# 14

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What I previously took from Cached Thoughts was primarily us failing to examine memes before trotting them out on cue. Some snippet of information A gets lodged *from outside* as the response to some question Q. Whenever Q appears we consult the lookup table and out pops A.

More recently I was reflecting on a pattern I have noticed in my work as a statistical programmer. I realised that I was following this pattern on a regular basis. In particular, by caching action sequences that worked.

It goes as follows. My code doesn't work in situation Q, so try X. It still doesn't work, so try Y. It still doesn't work, so try Z. It works. So, when presented with failure Q do XYZ.

Clearly, this is not proper science. However, it is fairly effective. When presented with that particular kind of failure again, XYZ will make things work. However, change the problem slightly and XYZ may well fail because we don't fully understand why it succeeded in the first instance.

Why not do proper science all the time then? I'd love to, in theory. However, if we look at just those three available actions: possibly the order matters, in which case there are 5 other orderings to explore. Possibly we could select some subsets to explore and there are four we didn't examine at all yet {{Y}, {Z}, {X,Z}, {Y,Z}}. The length two subsets each have two orderings, so there are something like 12 remaining action sequences to try out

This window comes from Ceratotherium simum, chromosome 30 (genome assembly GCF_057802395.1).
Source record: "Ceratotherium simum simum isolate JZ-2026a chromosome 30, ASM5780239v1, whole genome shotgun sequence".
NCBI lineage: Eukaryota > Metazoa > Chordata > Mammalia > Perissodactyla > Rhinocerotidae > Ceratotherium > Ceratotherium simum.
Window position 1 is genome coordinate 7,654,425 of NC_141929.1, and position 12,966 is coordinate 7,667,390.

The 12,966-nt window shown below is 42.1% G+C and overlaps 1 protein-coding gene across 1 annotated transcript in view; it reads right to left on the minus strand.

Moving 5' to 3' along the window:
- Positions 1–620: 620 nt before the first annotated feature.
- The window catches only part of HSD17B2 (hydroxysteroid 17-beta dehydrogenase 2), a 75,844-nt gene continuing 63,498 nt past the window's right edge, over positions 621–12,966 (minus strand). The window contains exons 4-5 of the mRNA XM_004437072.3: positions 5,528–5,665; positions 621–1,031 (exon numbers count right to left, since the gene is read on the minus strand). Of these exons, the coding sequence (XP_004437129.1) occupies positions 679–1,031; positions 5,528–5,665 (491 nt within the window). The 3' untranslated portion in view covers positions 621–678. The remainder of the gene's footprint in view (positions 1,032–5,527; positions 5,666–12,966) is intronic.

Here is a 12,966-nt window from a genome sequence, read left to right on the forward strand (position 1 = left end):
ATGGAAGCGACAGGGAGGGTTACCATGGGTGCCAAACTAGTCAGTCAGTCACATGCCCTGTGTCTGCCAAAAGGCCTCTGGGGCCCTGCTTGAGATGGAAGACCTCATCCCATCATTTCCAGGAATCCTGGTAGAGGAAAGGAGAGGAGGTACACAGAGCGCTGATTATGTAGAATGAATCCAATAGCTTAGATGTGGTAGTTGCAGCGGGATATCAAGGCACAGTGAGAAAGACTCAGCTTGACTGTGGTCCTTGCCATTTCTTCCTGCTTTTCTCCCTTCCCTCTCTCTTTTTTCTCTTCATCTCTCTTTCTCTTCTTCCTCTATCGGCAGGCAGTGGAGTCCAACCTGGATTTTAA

Of course, with intuition, many of action sequences could be dismissed. But the point is that it's pretty time consuming and explodes with the action menu. The cost of testing is not just cognitive. E.g. suppose that testing one action sequence burns \$1000 of resources, or training a model takes 24 hours. Or e.g. you just need this thing to work right now and have three ideas, do you faff about looking to understand the optimal solution or do you just throw all three at it and fix the problem?

So, I see why my brain often wants to stick with the tried and true method. The risky element is that it then wants to confabulate some reason why XYZ in particular worked. E.g. suppose X was ineffective and only YZ mattered, I'll find I still want to tell a story about why X was important. Consciously I'm now trying to avoid this by saying something like, "I suspected XYZ would work and it did, but I'm not sure how to credit that to the components."

What would a good heuristic for finding the minimal solution look like? I'm talking about general principles that could help pare back to minimal solutions independently of the underlying subject matter. My first thought would be to try substrings of the existing solution starting from the end (Z, YZ, Y).

The other issue is to make the action set legible. It's easy to make changes in the world without clearly recording what those changes are or bucketing them into discrete containers. We may have an idea for an action W and implement it, but afterwards realise it could be decomposed into Y and Z. But if we don't reflect on the decomposition, in future problem Q may well result in cache hit W. I'd certainly be interested in patterns people have for forcing these decompositions more regularly.

In summary: caching may save a lot more effort than I had previously given it credit for. While also routinely muddying my thinking much more often than I had though was the case, even in highly goal directed behaviour.

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